Samsung edits privacy policy, reiterates that Smart TVs are not listening in on your conversations

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Last updated: February 15th, 2015 at 20:02 UTC+02:00

Last week a sentence in Samsung’s Smart TV privacy policy got everyone worried. It basically warned users that they should not talk about sensitive or personal information in front of their Samsung Smart TV because “that information will be among the data captured and transmitted to a third party through your use of Voice Recognition.” It didn’t take long for the company to be accused of spying on its users and selling their information to third parties. Even then the company pointed out all of the safeguards it has in place to protect users’ information and the fact that users can opt out of Voice Recognition whenever they please.

Since that didn’t have the intended effect Samsung today edited its Smart TV privacy policy to better explain what’s exactly going on with that Voice Recognition feature. It also assures users that their Smart TVs are not monitoring their living room conversations. Samsung explains that the Voice Recognition feature works in two ways. There’s an embedded microphone inside the TV set which will only pick up on predetermined commands like changing channel or increasing volume. With these predetermined commands voice data is never stored or transmitted.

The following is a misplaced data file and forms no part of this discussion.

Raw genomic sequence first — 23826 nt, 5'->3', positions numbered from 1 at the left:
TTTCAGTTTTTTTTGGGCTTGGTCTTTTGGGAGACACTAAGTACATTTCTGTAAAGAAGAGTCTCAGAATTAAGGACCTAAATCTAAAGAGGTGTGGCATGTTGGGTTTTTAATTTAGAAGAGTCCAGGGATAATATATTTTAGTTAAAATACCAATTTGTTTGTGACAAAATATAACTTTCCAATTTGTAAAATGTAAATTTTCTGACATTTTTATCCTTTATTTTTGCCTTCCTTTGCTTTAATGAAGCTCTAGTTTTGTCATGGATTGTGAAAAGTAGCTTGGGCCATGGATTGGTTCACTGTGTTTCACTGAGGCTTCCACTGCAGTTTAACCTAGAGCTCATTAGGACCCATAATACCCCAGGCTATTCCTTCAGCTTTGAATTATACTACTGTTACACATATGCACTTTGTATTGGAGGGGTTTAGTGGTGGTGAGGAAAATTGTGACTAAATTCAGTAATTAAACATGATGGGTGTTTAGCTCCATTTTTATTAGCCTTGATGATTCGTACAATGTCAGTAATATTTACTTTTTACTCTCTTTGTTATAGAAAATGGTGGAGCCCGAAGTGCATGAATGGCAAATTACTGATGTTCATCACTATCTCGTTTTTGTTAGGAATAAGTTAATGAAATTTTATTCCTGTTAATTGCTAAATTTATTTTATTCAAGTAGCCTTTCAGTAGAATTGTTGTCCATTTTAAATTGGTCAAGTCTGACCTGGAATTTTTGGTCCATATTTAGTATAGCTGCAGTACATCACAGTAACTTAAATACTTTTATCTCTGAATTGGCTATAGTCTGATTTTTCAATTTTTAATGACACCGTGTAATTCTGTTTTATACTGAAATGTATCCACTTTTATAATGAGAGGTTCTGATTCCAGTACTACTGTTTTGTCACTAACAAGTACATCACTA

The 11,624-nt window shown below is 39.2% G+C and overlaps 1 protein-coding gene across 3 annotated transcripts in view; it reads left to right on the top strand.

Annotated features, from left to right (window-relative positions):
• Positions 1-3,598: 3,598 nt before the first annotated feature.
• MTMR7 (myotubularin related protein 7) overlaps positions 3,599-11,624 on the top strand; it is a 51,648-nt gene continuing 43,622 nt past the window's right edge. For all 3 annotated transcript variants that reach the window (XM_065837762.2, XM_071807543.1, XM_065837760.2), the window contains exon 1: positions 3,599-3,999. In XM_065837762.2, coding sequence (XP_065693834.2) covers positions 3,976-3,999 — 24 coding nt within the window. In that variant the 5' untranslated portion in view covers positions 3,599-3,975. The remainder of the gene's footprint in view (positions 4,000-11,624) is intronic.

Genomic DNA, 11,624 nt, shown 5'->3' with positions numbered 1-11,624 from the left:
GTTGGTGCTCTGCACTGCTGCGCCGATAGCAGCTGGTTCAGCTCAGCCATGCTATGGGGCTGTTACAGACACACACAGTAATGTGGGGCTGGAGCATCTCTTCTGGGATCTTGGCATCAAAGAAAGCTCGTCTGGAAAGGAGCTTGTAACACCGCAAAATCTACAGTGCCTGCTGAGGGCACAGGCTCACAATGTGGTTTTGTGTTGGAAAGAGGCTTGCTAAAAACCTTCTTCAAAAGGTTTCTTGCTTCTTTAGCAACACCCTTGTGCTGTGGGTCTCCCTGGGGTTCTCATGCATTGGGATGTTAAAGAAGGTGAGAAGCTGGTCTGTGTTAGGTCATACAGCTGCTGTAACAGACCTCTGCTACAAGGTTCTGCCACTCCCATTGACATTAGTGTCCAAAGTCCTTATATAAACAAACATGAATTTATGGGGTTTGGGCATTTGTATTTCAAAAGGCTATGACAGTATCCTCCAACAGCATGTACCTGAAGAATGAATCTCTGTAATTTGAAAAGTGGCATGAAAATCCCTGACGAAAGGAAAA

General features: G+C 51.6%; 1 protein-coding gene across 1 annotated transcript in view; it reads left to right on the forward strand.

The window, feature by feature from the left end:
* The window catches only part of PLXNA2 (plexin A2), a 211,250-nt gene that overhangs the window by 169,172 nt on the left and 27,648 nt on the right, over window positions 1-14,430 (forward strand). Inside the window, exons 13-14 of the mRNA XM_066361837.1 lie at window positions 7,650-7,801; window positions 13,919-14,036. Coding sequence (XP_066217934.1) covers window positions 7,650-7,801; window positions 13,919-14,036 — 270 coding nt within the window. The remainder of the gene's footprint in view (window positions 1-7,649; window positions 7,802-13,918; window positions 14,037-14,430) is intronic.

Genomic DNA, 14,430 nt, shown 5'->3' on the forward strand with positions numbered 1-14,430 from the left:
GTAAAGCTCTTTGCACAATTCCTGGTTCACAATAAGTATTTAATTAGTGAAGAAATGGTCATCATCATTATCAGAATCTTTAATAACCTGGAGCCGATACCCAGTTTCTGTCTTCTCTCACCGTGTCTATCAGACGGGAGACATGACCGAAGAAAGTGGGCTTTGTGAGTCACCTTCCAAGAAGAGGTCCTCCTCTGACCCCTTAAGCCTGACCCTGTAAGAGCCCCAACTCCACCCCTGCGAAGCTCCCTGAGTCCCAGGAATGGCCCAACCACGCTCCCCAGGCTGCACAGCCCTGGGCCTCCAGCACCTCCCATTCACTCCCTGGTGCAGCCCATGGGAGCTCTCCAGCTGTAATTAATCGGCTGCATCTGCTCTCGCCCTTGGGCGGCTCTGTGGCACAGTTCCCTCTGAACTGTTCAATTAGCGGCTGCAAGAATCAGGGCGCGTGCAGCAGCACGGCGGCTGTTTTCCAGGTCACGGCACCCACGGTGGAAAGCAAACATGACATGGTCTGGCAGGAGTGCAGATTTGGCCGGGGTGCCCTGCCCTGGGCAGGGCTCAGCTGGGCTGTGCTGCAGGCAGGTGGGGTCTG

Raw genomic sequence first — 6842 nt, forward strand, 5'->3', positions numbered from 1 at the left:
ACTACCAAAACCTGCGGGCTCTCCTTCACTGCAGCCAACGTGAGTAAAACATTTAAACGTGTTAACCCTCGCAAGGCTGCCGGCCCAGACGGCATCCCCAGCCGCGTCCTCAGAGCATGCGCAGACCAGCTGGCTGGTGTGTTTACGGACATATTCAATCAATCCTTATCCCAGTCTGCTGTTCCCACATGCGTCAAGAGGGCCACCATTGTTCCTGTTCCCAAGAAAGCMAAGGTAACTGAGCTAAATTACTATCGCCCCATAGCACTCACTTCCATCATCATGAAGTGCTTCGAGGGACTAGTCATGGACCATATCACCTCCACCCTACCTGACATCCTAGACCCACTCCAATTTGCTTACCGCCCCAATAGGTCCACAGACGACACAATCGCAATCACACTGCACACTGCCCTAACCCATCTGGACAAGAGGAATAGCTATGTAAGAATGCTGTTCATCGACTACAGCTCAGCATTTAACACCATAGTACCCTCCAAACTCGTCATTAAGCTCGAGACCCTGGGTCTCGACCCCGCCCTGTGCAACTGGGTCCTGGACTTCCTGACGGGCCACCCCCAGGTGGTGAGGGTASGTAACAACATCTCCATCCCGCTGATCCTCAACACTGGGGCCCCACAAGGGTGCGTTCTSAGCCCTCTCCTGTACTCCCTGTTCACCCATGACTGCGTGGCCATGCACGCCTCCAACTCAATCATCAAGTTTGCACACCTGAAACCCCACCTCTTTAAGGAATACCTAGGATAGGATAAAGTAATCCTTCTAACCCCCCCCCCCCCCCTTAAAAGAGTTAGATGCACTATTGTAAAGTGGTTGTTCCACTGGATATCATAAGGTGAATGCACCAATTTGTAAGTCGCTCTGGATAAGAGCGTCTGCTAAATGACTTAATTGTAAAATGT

The second microphone is located inside the remote control and it requires interaction with a service since its used for searching content. For example users can ask the remote to “recommend a good comedy movie,” and what happens in the background similar to most voice recognition services widely available on smartphones and tablets today.

The updated text in Samsung’s Smart TV privacy policy now points out that users can disable Voice Recognition data collection whenever they want through the settings menu, even though it will make some features not work. The policy no longer mentions sensitive information and says that interactive voice commands will only be collected when a specific search request is made by the user by clicking the activation button on the remote.

This should end fears that somehow the company was using its Smart TVs to deliberately spy on users’ conversations.

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